Reading the widely-varying reviews of Psychological Methods To Sell Should Be Destroyed has been fascinating.  There has been no consensus. One reviewer’s favorite is another reviewer’s dog food.  It’s not good to dwell too much on reviews, but reviews do help indicate if the writing is connecting with a reader.

What I take from the disparity in reviewer tastes is that I’m doing the right thing. I’m not writing to please an audience; I’m writing because I’m driven to. I have ideas and I need to express them. I don’t expect to please everyone but I hope I please enough people so that I can keep getting published. That’s a pretty basic formula, and I’m sure every writer has their own way of approaching it.

And, speaking of connecting with readers, I was at Wiscon last weekend. A woman saw my name tag and said she bought the collection there last year and enjoyed it a lot. She especially loved “Suspension” and “Tales of the Golden Legend.” Which Kincaid did not care for at all. So, as I said, no consensus, but some interesting responses.

Something else Kincaid mentioned in his review is the use of surrealism.

The stories “are exercises in surrealism, an increasingly dominant mode among the upcoming generation of writers of the fantastic. But where some seem to feel that all they need to do is pile absurdity upon absurdity, not realising how hard it is to attract and retain the sympathy of the audience when anything can happen and so there are no consequences, Wexler introduces carefully controlled absurdity as if this is the way the world really is. It is that assumption of the real underlying the surreal that makes these much the better stories.”

He’s right about what I’m trying to do, convey the real and the surreal and maintain sympathy and empathy for my characters and situations. It’s funny that surrealism is an increasingly dominant mode in fantastic fiction because it’s what I’ve always done. If I allowed someone to read my horrendous early stories, starting with a creative writing class in 1982, they would see that I’ve been writing this way all along.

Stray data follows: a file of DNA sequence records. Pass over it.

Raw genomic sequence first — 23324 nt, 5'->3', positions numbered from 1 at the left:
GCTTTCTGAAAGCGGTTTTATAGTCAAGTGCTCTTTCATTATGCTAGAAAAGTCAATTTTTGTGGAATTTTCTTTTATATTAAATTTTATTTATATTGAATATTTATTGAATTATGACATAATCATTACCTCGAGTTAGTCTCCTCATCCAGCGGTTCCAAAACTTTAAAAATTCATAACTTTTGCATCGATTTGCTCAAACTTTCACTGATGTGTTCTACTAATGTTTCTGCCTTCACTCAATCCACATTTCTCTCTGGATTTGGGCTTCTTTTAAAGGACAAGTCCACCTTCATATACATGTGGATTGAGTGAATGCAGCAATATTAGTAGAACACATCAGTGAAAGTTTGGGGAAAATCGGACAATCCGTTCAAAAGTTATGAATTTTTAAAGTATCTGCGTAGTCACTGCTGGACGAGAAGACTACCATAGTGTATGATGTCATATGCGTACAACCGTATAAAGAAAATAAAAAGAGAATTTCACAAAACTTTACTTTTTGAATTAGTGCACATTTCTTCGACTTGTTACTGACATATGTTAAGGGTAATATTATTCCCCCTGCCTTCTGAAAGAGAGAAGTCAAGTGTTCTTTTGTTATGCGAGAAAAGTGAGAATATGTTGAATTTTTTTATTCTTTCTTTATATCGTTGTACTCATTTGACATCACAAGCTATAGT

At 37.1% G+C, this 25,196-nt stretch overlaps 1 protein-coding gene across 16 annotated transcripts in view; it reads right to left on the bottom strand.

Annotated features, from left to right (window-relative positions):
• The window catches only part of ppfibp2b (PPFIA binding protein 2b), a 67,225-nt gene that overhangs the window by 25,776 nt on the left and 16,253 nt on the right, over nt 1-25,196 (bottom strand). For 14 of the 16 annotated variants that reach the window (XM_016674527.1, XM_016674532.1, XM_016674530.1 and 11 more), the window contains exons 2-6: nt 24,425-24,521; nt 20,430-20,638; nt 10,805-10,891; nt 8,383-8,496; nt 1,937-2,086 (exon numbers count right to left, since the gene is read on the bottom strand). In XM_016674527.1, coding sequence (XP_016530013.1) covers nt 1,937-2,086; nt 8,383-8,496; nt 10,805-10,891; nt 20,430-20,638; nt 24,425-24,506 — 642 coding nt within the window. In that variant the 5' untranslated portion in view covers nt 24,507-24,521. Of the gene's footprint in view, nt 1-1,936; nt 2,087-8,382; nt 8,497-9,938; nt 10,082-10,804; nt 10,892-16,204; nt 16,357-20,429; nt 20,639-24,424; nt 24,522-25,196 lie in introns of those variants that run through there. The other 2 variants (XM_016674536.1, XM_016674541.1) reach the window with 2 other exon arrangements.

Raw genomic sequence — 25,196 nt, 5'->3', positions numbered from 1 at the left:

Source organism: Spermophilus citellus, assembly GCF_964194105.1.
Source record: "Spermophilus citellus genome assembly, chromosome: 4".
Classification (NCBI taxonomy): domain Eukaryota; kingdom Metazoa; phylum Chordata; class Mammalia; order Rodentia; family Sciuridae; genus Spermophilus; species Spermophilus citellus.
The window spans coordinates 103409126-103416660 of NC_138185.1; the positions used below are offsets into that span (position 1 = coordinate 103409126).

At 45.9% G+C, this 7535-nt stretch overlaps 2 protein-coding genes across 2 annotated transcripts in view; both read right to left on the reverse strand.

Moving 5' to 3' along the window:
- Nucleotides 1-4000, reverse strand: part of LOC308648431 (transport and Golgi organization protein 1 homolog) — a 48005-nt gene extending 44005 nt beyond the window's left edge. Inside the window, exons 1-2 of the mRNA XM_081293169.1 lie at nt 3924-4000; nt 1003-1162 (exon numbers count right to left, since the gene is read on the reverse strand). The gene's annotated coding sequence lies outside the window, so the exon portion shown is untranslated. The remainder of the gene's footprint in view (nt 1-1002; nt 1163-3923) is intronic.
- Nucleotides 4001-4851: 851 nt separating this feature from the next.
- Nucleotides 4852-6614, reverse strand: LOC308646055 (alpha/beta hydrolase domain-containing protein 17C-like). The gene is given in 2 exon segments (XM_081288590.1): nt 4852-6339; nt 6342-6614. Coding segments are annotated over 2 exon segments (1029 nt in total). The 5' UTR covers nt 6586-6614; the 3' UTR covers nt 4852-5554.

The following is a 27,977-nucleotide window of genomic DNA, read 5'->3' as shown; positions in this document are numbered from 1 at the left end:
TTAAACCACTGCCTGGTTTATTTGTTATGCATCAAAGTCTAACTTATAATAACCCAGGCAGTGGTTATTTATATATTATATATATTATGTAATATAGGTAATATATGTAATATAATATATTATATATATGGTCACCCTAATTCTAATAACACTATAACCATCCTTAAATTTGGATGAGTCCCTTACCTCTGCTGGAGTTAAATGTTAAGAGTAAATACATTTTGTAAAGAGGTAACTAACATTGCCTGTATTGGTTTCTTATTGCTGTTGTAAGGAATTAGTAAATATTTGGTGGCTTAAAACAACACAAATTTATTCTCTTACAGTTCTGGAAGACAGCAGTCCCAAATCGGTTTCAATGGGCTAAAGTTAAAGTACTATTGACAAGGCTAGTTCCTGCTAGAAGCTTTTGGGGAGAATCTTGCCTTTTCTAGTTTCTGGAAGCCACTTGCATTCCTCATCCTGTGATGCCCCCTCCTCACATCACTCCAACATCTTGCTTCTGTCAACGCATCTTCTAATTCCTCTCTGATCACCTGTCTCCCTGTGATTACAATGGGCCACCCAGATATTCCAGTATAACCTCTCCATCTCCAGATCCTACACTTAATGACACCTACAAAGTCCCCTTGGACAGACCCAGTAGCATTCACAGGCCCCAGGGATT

My interest in surrealism started with the visual art, probably Salvadore Dalí first, and then others. In fiction…I really can’t remember. Later, J.G. Ballard, Robert Coover, and Angela Carter, but when I first started writing I hadn’t heard of them. Kurt Vonnegut and Monty Python, definitely. Also, I was a subscriber to Fantasy and Science Fiction in the late ’70s/early ’80s and I’m sure I picked up some things there. The fat and fabulous 30th anniversary edition came out during that period.

Has it now become a “thing”? I hope someone does the definitive anthology, to go along with SlipstreamSteampunk, and New Weird. Or rather, I hope someone does the definitive anthology and includes me. Although, as I posted here, I’m part of the New Offbeat. Can I be both New Surreal and New Offbeat? It’s likely that the two are connected, with intertwined retinas and an auditorium full of attentive listeners waiting for the right color to crawl across their brains.